How do you find all local maximum and minimum points using the second derivative test given #y=cos^2xsin^2x#?
As:
However we can check:
so the critical points occur for:
and in fact:
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To find the local maximum and minimum points using the second derivative test for ( y = \cos^2(x)  \sin^2(x) ):

Find the first derivative, ( y' ). [ y' = \frac{d}{dx}(\cos^2(x)  \sin^2(x)) = 2\cos(x)\sin(x) ]

Find the critical points by setting the first derivative equal to zero and solving for ( x ). [ 2\cos(x)\sin(x) = 0 ] [ \Rightarrow \cos(x) = 0 \text{ or } \sin(x) = 0 ]

Solve for ( x ) for each condition: [ \cos(x) = 0 \Rightarrow x = \frac{\pi}{2} + n\pi, \text{ where } n \in \mathbb{Z} ] [ \sin(x) = 0 \Rightarrow x = n\pi, \text{ where } n \in \mathbb{Z} ]

Calculate the second derivative, ( y'' ). [ y'' = \frac{d}{dx}(2\cos(x)\sin(x)) = 2(\sin^2(x)  \cos^2(x)) ]

Evaluate ( y'' ) at each critical point: [ \text{For } x = \frac{\pi}{2} + n\pi, \text{ where } n \in \mathbb{Z}: ] [ y'' = 2(\sin^2(\frac{\pi}{2} + n\pi)  \cos^2(\frac{\pi}{2} + n\pi)) ] [ \text{For } x = n\pi, \text{ where } n \in \mathbb{Z}: ] [ y'' = 2(\sin^2(n\pi)  \cos^2(n\pi)) ]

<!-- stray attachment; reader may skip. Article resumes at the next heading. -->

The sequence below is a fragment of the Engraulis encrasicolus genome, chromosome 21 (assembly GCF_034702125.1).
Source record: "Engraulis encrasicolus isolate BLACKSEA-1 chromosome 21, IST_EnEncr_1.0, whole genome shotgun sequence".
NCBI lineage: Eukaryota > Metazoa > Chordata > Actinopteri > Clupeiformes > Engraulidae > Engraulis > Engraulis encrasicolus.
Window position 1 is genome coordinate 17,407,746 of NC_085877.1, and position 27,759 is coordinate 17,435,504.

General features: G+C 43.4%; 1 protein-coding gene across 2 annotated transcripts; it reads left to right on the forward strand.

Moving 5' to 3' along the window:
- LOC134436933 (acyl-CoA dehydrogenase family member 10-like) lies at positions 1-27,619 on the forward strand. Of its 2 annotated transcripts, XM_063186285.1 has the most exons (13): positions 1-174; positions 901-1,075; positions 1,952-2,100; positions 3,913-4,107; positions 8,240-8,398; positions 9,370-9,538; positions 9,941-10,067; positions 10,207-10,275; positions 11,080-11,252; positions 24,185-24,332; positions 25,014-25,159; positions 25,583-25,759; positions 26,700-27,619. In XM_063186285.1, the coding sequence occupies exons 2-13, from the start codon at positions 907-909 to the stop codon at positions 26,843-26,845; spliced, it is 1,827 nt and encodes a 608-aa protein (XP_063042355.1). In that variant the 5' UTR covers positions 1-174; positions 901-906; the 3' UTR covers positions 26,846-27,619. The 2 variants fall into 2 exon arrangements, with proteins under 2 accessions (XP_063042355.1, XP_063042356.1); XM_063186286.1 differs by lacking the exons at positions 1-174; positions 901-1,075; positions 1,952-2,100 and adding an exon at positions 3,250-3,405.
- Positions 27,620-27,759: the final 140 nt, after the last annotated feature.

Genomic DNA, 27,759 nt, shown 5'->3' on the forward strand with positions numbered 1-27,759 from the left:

Determine the nature of the critical points using the second derivative test:
 If ( y'' > 0 ), the critical point is a local minimum.
 If ( y'' < 0 ), the critical point is a local maximum.
 If ( y'' = 0 ), the test is inconclusive.
 Plug in the critical points into the second derivative and determine the nature of each critical point.
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When evaluating a onesided limit, you need to be careful when a quantity is approaching zero since its sign is different depending on which way it is approaching zero from. Let us look at some examples.
When evaluating a onesided limit, you need to be careful when a quantity is approaching zero since its sign is different depending on which way it is approaching zero from. Let us look at some examples.
When evaluating a onesided limit, you need to be careful when a quantity is approaching zero since its sign is different depending on which way it is approaching zero from. Let us look at some examples.
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